3. 3. Amit Kumar (Amicus Curiae) JAY MATA DI # 9717841557EXPENSES -means the expired costs incurred for earning revenue of a certain accounting period. They are thecost of the goods and services used up in the process of obtaining revenue. Expenses are mainly divided into twocategories: 1. Direct expenses 2. Indirect expensesDirect Expenses: Expenses connected with purchases and manufacturing of goods are known as directexpenses. For example, freight, insurance, of goods in transit, carriage, wages, custom duty, import duty, octroiduty etc. Such expenses are collectively known as direct expenses.Indirect Expenses: All expenses other than direct expenses are assumed as indirect expenses. Such expenseshave no relationship with purchase of goods. Examples of direct expenses include rent of building, salaries toemployees, legal charges, insurance of building, depreciation, printing charges etc. SoTRADING ACCOUNT: The account which is prepared to determine the gross profit or gross loss of a businessconcern is called trading account. Features: 1. First stage of final accounts of a trading concern. 2. Prepared on the last day of an accounting period. 3. Only direct revenue and direct expenses are considered in it. 4. Expenses are recorded on its debit side and revenue on its credit side. 5. Expenses and revenue concerning current year are taken into account.Purpose of Preparing Trading Account: 1. Gross profit (since all business expenses are met out of it). 2. The amount of net sales. 3. Percentage of gross profit on net sales (gross profit ratio).. 4. Inventory or stock turnover ratio. TRADING ACCOUNTS DEBIT SIDE CREDIT SIDE DIRECT EXPANCES DIRECT INCOMES INCOMES RELATED TO ---- EXPANCES RELATED TO---- ☺SALES ☺PURCHASE ☺SERVICE PROVIDED ☺MANUFACTURING ++++ ☺FACTORY ☺CLOSING STOCKPROFIT AND LOSS ACCOUNT: The account through which annual net profit or loss of a business is ascertained, iscalled profit and loss account. Thus profit and loss account starts with the result provided by trading account. Only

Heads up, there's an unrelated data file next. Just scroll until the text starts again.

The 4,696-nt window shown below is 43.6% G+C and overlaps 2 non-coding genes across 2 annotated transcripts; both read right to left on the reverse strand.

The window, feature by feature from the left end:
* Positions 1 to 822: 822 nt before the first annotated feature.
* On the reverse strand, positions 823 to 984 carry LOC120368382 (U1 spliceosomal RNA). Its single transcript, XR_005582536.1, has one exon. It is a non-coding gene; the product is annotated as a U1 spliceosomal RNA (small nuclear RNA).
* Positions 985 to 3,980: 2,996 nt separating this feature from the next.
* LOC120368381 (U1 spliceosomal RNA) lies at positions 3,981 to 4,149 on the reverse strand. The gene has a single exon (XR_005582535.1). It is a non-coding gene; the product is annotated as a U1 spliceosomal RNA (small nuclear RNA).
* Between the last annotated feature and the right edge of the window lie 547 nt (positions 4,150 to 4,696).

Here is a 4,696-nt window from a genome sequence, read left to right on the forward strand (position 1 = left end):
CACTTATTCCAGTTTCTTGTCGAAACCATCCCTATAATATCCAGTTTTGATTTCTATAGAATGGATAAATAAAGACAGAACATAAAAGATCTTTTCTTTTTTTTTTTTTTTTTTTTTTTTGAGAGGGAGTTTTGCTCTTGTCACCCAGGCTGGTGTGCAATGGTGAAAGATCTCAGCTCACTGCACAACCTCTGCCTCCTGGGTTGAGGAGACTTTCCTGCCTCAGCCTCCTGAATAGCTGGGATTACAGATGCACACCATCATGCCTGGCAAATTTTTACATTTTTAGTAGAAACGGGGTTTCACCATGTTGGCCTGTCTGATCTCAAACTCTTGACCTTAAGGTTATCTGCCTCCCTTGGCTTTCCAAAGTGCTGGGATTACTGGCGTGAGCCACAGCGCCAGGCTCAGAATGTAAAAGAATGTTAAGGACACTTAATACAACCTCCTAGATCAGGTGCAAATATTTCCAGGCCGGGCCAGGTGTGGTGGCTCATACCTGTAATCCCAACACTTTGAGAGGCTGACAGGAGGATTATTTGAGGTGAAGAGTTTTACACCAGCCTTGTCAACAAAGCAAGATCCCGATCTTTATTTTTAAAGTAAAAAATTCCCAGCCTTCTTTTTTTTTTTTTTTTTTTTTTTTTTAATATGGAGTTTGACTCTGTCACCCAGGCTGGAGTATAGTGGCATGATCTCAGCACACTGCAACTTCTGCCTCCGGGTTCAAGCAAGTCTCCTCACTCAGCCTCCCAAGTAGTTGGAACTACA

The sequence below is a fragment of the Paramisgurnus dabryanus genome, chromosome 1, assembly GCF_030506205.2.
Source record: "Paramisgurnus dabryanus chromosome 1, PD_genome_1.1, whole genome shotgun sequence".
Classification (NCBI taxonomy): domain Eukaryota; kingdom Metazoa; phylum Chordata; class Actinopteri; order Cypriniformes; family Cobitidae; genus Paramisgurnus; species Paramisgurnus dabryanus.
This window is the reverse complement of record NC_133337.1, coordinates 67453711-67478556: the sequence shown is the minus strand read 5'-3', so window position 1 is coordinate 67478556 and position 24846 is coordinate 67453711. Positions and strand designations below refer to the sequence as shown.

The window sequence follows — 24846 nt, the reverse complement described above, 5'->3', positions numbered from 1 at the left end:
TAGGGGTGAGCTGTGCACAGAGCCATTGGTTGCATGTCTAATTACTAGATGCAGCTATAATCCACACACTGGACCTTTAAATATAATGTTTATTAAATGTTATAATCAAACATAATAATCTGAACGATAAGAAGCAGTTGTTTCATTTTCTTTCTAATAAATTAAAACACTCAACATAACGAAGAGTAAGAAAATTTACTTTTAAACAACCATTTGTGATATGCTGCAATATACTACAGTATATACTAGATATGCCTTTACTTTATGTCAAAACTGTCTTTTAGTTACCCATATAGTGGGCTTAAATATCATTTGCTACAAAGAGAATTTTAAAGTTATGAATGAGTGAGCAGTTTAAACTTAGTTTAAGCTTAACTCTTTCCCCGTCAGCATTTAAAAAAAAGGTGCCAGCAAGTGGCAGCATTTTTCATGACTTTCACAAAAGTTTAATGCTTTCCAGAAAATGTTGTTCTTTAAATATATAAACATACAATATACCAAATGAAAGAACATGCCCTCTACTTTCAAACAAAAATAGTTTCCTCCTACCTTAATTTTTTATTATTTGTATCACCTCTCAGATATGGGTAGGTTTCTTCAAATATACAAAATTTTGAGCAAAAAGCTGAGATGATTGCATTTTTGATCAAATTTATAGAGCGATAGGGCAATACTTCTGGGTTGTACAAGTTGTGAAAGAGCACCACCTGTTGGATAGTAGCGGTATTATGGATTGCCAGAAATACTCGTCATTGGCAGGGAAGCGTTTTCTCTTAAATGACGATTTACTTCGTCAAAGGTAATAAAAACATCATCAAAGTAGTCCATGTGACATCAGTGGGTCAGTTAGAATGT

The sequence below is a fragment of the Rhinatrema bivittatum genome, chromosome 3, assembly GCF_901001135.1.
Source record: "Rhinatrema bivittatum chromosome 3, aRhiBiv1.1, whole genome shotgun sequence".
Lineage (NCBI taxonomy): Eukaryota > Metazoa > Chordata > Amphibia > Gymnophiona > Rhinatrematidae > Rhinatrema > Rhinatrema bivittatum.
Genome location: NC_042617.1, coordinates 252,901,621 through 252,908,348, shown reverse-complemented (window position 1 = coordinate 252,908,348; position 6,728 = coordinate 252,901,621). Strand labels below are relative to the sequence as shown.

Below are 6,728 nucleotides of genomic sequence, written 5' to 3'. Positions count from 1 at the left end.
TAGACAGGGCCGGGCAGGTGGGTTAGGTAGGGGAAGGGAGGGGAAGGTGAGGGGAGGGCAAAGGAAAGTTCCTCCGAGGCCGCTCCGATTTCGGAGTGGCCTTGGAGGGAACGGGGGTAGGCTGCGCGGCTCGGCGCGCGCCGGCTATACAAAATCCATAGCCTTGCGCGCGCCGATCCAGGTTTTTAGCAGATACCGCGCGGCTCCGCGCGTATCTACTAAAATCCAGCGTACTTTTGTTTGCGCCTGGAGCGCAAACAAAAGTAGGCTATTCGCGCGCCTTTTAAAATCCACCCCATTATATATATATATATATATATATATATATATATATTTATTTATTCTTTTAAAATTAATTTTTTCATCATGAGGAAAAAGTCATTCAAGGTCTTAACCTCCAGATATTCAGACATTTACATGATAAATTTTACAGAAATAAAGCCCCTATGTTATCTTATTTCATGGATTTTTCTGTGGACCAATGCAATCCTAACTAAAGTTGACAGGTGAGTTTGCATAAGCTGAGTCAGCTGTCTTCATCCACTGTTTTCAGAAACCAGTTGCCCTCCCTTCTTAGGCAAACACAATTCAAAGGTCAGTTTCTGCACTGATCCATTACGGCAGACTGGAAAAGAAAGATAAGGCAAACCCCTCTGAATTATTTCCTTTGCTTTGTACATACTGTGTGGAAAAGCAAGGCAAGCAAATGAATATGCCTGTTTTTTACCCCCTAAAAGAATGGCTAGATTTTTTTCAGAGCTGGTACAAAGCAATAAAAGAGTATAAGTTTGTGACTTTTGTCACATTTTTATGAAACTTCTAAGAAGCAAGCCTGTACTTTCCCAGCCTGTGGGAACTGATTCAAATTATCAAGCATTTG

4. 4. Amit Kumar (Amicus Curiae) JAY MATA DI # 9717841557indirect expenses and indirect revenues are considered in it. All indirect expenses are transferred on the debitside of this account and all indirect revenues on credit side. Sequence of Expenses in Profit and Loss Account:There is no hard and fast rule as to the order in which the items of expenses are shown in profit and lossaccount. Generally, the items of expenses are shown in the following sequence:Office and Administration Expenses: These are the expenses with the management of the business e.g. salaries ofmanager, accountant and office clerks, office rent, office stationary, office electric charges, office telephone etc.Selling and Distribution Expenses: These are the expenses which are directly or indirectly connected with the sale ofgoods. These expenses vary with the sales i.e. they increase or decrease with the increase or decrease of sale of goods.Examples are advertisements, carriage outward, salesmens salaries and commission, discount allowed.Financial and Other Expenses: All other expenses excepting those mentioned above are considered under this class.Features of Profit and Loss Account; 1. Prepared on the last day of an account year. 2. Second stage of the final accounts. 3. Only indirect expenses and indirect revenues are shown. 4. It starts with gross profit or gross loss. 5. All items of revenue concerning current year - whether received in cash or not - and all items of expenses - whether paid in cash or not - are considered in this account. PROFIT AND LOSS ACCOUNTS DEBIT SIDE CREDIT SIDE INDIRECT INDIRECT EXPANCES INCOMES EXPANCES RELATED TO---- INCOMES RELATED TO ---- ☺SALES ☺BUSINESS INCOME ☺OFFICE ☺FINANCIAL ☺FINANCIAL ☺INCIDENTAL ☺ABNORMAL ☺ABNORMAL GAIN (OTHER THAN DIRECT EXPANCES) (OTHER THAN DIRECT INCOMES)Difference between Trading Account and Profit and Loss Account: Trading Account Profit and Loss Account First stage of final accounts.  Second stage of the final accounts. Shows the gross profit or loss.  Shows the net profit or loss. All direct expenses (expenses connected with  All expenses connected with sales and administration purchase or production of goods) are (indirect expenses) of business is considered. considered in it.  Starts with (gross profit or gross loss). Does not start with the balance.  Its balance is transferred to capital account. Its balance is transferred to P&L a/c.Gross Profit or Loss:Gross profit is ascertained by deducting cost of goods sold (all direct expenses like purchases, carriage, customduty, sock charges, octroi duty etc.) from sales. Gross profit = Total sales - All direct expenses or cost of goods soldFor example, suppose Mr. X purchased some goods for Rs.10,000 and paid Rs.200 on account of carriage andRs.100 as octroi duty. He sold the goods for Rs.1,4000. Now, the cost of goods sold will be Rs.10,300 (10,000 + 200+ 100) and gross profit will be Rs.3,700.Gross profit = Total sales - Cost of goods sold = 14000 – 10300 =3,700Thus the account which is prepared to determine the gross profit or gross loss of a business concern iscalled trading account.NET PROFIT OR LOSS: It is ascertained by deducting all indirect expenses (the expenses incurred for running thebusiness and selling the goods) from the gross profit.Net profit = Gross profit - All indirect expensesSuppose in the above example, Mr. X paid Rs.1,000 as salaries and Rs.500 as rent. His net profit will be Rs.2,200.Net profit = Gross profit - All indirect expenses = 3,700 - 1,500 = 2,200Thus the account which is prepared to determine the net profit or net loss of a business concern is calledprofit and loss account.Following are the main points of difference between gross profit and net profit: